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http://dx.doi.org/10.1097/PCC.0000000000000430DOI Listing
June 2015

The outcomes of children with pediatric acute respiratory distress syndrome: proceedings from the Pediatric Acute Lung Injury Consensus Conference.

Pediatr Crit Care Med 2015 Jun;16(5 Suppl 1):S118-31

1Division of Pediatric Critical Care Medicine, Department of Pediatrics and Communicable Diseases, University of Michigan, Ann Arbor, MI. 2Division of Pediatric Critical Care Medicine, Department of Pediatrics, Cruces University Hospital, Bizkaia, Spain. 3Division of Pediatric Critical Care, Department of Pediatrics, Universite de Sherbrooke, Sherbrooke, QC, Canada. 4Division of Pediatric Critical Care Medicine, Department of Pediatrics, University of Washington and Center for Child Health, Behavior, and Development, Seattle Children's Research Institute, Seattle, WA.

Objective: To provide additional details and evidence behind the recommendations for outcomes assessment of patients with pediatric acute respiratory distress syndrome from the Pediatric Acute Lung Injury Consensus Conference.

Design: Consensus conference of experts in pediatric acute lung injury.

Methods: A panel of 27 experts met over the course of 2 years to develop a taxonomy to define pediatric acute respiratory distress syndrome and to make recommendations regarding treatment and research priorities. The outcomes subgroup comprised four experts. When published data were lacking, a modified Delphi approach emphasizing strong professional agreement was used.

Results: The Pediatric Acute Lung Injury Consensus Conference experts developed and voted on a total of 151 recommendations addressing the topics related to pediatric acute respiratory distress syndrome, seven of which related to outcomes after pediatric acute respiratory distress syndrome. All seven recommendations had strong agreement. Children with acute respiratory distress syndrome continue to have a high mortality, specifically, in relation to certain comorbidities and etiologies related to pediatric acute respiratory distress syndrome. Comorbid conditions, such as an immunocompromised state, increase the risk of mortality even further. Likewise, certain etiologies, such as non-pulmonary sepsis, also place children at a higher risk of mortality. Significant long-term effects were reported in adult survivors of acute respiratory distress syndrome: diminished lung function and exercise tolerance, reduced quality of life, and diminished neurocognitive function. Little knowledge of long-term outcomes exists in children who survive pediatric acute respiratory distress syndrome. Characterization of the longer term consequences of pediatric acute respiratory distress syndrome in children is vital to help identify opportunities for improved therapeutic and rehabilitative strategies that will lessen the long-term burden of pediatric acute respiratory distress syndrome and improve the quality of life in children.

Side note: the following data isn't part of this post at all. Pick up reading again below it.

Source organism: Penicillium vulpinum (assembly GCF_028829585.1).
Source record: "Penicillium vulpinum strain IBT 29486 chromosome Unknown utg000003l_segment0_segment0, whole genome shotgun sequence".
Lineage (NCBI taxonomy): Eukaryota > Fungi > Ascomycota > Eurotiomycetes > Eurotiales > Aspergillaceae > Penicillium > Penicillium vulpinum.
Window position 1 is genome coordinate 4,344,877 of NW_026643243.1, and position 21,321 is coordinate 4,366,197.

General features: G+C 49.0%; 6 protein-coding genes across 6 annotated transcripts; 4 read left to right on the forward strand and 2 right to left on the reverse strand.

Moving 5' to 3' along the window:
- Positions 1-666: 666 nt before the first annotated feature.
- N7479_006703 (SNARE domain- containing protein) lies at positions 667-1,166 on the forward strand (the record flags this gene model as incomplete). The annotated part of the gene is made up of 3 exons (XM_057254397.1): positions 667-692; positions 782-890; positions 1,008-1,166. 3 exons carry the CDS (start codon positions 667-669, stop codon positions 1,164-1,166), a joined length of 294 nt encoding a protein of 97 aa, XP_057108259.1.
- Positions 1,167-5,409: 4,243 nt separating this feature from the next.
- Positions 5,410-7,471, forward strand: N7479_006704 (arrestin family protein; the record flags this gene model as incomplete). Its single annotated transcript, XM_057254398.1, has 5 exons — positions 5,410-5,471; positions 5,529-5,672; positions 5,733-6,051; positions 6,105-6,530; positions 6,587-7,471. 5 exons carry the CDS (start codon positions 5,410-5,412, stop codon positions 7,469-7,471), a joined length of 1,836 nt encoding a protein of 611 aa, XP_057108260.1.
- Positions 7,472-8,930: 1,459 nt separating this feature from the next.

Conclusions: The Consensus Conference developed pediatric-specific recommendations for pediatric acute respiratory distress syndrome regarding outcome measures and future research priorities. These recommendations are intended to promote optimization and consistency of care for children with pediatric acute respiratory distress syndrome and identify areas of uncertainty requiring further investigation.
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http://dx.doi.org/10.1097/PCC.0000000000000438DOI Listing
June 2015

Lack of association of the caspase-12 long allele with community-acquired pneumonia in people of African descent.

PLoS One 2014 26;9(2):e89194. Epub 2014 Feb 26.

Department of Medicine, Northwestern University, Chicago, Illinois, United States of America.

Community-acquired pneumonia (CAP) is a common cause of sepsis. Active full-length caspase-12 (CASP12L), confined to the people of African descent, has been associated with increased susceptibility to and mortality from severe sepsis. The objective of this study was to determine whether CASP12L was a marker for susceptibility and/or severity of CAP. We examined three CAP cohorts and two control populations: 241 adult Memphis African American CAP patients, 443 pediatric African American CAP patients, 90 adult South African CAP patients, 120 Memphis healthy adult African American controls and 405 adult Chicago African American controls. Clinical outcomes including mortality, acute respiratory distress syndrome (ARDS), septic shock or severe sepsis, need for mechanical ventilation, and S. pneumoniae bacteremia. Neither in the three individual CAP cohorts nor in the combined CAP cohorts, was mortality in CASP12L carriers significantly different from that in non-CASP12L carriers. No statistically significant association between genotype and any measures of CAP severity was found in any cohort. We conclude that the functional CASP12L allele is not a marker for susceptibility and/or severity of CAP.
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http://journals.plos.org/plosone/article?id=10.1371/journal.pone.0089194PLOS
http://www.ncbi.nlm.nih.gov/pmc/articles/PMC3935862PMC
January 2015